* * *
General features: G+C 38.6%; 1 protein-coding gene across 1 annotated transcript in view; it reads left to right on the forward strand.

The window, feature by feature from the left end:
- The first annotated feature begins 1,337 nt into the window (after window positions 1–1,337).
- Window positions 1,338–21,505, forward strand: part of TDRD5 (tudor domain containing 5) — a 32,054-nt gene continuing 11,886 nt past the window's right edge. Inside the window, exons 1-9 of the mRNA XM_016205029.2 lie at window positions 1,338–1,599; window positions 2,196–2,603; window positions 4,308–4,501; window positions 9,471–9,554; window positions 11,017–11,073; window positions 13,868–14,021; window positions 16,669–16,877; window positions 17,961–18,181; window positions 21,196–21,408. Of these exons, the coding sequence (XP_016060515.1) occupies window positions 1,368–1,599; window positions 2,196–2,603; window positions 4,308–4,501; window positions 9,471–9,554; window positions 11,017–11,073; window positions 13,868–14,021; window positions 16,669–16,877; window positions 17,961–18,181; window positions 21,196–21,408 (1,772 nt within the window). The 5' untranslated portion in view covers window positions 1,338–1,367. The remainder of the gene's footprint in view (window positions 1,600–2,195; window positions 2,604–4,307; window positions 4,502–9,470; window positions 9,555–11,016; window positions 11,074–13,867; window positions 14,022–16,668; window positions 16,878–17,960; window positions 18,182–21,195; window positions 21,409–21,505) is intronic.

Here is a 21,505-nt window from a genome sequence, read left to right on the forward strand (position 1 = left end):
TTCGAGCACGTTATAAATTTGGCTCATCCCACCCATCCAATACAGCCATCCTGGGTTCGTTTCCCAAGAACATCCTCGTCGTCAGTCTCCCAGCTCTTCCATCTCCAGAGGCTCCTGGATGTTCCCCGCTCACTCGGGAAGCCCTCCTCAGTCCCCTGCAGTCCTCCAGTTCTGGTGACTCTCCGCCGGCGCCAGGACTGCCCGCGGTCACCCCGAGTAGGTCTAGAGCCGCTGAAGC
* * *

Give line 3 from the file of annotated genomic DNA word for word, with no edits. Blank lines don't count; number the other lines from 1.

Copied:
- The first annotated feature begins 1,337 nt into the window (after window positions 1–1,337).